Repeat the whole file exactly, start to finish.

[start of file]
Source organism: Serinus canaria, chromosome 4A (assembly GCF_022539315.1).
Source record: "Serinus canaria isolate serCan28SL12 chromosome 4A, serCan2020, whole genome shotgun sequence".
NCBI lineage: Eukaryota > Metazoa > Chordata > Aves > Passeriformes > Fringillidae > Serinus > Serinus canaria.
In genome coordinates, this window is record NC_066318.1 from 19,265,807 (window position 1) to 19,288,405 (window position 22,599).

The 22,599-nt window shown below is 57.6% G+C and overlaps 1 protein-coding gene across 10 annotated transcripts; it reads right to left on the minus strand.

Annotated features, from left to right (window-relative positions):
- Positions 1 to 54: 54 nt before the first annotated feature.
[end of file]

Source organism: Serinus canaria, chromosome 4A (assembly GCF_022539315.1).
Source record: "Serinus canaria isolate serCan28SL12 chromosome 4A, serCan2020, whole genome shotgun sequence".
NCBI lineage: Eukaryota > Metazoa > Chordata > Aves > Passeriformes > Fringillidae > Serinus > Serinus canaria.
In genome coordinates, this window is record NC_066318.1 from 19,265,807 (window position 1) to 19,288,405 (window position 22,599).

The 22,599-nt window shown below is 57.6% G+C and overlaps 1 protein-coding gene across 10 annotated transcripts; it reads right to left on the minus strand.

Annotated features, from left to right (window-relative positions):
- Positions 1 to 54: 54 nt before the first annotated feature.